6. Duty Rosters and Workloads of Obstetricians in Germany: Results of a Germany-wide Survey.

    Science.gov (United States)

    Neimann, Johannes; Knabl, Julia; Puppe, Julian; Bayer, Christian Michael; Gass, Paul; Gabriel, Lena; Seelbach-Goebel, Birgit; Lermann, Johannes; Schott, Sarah

    2017-08-01

    Compiling a daily hospital roster which complies with existing laws and tariff regulations and meets the requirements for ongoing professional training while also taking the legal regulations on the health of employees into account makes planning the duty roster a challenge. The aim of this study was to obtain a realistic picture of existing duty roster systems and of the current workloads of obstetricians in Germany. This online survey was sent to 2770 physicians training to become obstetricians or specializing in specific areas of obstetric care. The survey consisted of an anonymized 95-item questionnaire which collected data on different types of duty roster systems and the workload of obstetricians in Germany for the period from 17.02.2015 to 16.05.2015. Out of a total of 2770 physicians who were contacted, 437 (16%) completed the questionnaire. Across all forms of care, the care provided outside normal working hours usually (75%) consisted of a combination of regular working times and on-call duty or even consisted entirely of standby duty. Level I perinatal centers were most likely 20% (n = 88) to have a shift system in place. Working a shift system was significantly more common in care facilities which had previously carried out a job analysis. The number of physicians in hospitals who are present during the night shift was higher in facilities with higher numbers of births and in facilities which offered higher levels of care. In addition to regularly working overtime and the fact that often not all the hours worked were recorded, it was notable that the systems used to compile duty rosters often did not comply with legal regulations or with collectively agreed working hours nor were they compatible with the staff planning requirements. The results of this study show that the conditions of work, the working times, and the organization of working times in obstetric departments are in need of improvement. Recording the actual times worked together with an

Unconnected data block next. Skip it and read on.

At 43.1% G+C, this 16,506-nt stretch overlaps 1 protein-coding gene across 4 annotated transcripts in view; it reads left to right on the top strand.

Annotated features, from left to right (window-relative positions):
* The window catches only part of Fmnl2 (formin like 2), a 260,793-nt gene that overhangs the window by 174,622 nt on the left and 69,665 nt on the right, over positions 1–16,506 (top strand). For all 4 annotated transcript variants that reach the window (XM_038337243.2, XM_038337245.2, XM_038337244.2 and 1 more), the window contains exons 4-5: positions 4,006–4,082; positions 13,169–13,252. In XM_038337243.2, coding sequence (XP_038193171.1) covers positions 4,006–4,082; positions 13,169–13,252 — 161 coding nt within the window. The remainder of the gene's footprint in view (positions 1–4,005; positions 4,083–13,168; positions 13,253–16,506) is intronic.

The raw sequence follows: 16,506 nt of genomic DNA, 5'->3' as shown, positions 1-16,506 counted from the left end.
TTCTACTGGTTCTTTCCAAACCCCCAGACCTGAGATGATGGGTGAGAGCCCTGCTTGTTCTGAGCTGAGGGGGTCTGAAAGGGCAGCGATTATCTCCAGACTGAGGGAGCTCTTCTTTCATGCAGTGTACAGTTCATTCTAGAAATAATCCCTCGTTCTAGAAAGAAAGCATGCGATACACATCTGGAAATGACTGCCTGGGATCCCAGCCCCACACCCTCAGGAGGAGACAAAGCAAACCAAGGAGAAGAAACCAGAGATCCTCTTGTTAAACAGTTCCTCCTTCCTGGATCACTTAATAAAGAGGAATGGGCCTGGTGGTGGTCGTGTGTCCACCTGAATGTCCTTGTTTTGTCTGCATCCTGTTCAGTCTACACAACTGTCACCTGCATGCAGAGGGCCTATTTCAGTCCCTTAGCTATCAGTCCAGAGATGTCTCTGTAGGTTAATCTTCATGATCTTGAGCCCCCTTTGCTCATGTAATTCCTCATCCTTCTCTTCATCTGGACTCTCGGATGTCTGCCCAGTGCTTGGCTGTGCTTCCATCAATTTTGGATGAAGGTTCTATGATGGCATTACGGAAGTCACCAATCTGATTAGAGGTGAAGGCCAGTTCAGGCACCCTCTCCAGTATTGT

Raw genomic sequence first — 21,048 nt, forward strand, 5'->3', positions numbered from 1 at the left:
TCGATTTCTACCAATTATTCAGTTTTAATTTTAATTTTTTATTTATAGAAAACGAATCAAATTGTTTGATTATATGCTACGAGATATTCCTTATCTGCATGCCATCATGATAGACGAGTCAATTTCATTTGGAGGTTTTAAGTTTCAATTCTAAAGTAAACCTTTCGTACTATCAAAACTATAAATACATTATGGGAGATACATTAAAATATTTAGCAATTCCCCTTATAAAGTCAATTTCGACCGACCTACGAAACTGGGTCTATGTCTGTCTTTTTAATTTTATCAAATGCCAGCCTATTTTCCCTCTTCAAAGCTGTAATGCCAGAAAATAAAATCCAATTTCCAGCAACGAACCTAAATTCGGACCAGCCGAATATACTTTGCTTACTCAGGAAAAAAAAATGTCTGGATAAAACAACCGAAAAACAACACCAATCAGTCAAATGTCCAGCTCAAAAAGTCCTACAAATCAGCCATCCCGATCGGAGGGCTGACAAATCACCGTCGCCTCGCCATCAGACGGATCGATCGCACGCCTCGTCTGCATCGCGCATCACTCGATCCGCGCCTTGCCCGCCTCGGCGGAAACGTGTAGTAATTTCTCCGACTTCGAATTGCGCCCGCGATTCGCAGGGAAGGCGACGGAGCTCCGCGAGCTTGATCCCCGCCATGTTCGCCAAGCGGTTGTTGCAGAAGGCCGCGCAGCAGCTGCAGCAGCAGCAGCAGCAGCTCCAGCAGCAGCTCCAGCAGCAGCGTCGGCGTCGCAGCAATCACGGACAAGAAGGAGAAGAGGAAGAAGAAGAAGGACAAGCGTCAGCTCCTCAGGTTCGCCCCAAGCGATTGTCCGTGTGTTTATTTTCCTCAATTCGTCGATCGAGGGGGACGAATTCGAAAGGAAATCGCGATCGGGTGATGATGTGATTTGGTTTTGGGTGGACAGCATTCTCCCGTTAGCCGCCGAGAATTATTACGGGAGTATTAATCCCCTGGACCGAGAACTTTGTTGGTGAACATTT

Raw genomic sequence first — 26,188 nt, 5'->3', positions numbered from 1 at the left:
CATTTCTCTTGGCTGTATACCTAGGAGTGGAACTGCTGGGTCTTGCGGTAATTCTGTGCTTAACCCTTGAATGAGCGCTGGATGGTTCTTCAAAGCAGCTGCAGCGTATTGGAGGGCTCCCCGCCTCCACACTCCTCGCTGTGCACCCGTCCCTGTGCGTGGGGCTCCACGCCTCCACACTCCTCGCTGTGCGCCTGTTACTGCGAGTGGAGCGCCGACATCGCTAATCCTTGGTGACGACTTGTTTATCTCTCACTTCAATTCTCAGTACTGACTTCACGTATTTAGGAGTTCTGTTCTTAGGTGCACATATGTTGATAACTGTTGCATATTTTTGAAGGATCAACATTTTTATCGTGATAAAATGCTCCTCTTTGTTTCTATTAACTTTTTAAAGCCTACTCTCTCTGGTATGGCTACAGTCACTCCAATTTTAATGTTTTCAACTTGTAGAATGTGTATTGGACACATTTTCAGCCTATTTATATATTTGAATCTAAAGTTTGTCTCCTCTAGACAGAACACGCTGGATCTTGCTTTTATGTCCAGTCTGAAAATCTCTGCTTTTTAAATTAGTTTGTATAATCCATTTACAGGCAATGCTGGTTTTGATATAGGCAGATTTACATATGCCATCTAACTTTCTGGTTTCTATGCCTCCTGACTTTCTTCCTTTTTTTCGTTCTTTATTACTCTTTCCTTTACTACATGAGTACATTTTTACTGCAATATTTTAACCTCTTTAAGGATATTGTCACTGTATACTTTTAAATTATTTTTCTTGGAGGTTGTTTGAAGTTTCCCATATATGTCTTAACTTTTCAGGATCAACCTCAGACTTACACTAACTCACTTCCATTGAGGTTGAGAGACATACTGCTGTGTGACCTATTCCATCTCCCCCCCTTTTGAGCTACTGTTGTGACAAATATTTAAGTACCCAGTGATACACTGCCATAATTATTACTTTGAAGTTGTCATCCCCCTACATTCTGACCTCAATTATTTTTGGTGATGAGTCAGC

7. Problems of Economic Development in Reunified Germany. Retrospective Approach

    Directory of Open Access Journals (Sweden)

    Marta Gotz

    2011-07-01

    Full Text Available Does Eastern Germany differ significantly from Western part in economic terms? How have new Bundeslnder been developing over past twenty years? How fast has East been catching up with West? What could have hampered convergence? How today are German states equipped with factors determining future growth? How the new Bundeslnder performed do compared with the old ones? This paper seeks to address above mentioned questions. It offers a comprehensive review of key economic developments of two decades of reunited Germany. Particularly it examines current economic landscape; investigates convergence processes taking place since reunification and tries to identify most likely impediments hampering full catching up. Finally, it aims at assessing contemporary growth potential of German states. With respect to the starting point poor performance of East Germany back in 1990 the progress made and results achieved are impressive. Though, comparing the situation with Western part of the country significant discrepancies continue to exist. Certainly, assessment of the last twenty years of reunited Germany hinges much upon perspective taken. Two decades after Berlin Wall Fall opinions on economic consequences of reunification are more balanced, since much has been achieved, but much still needs to be done.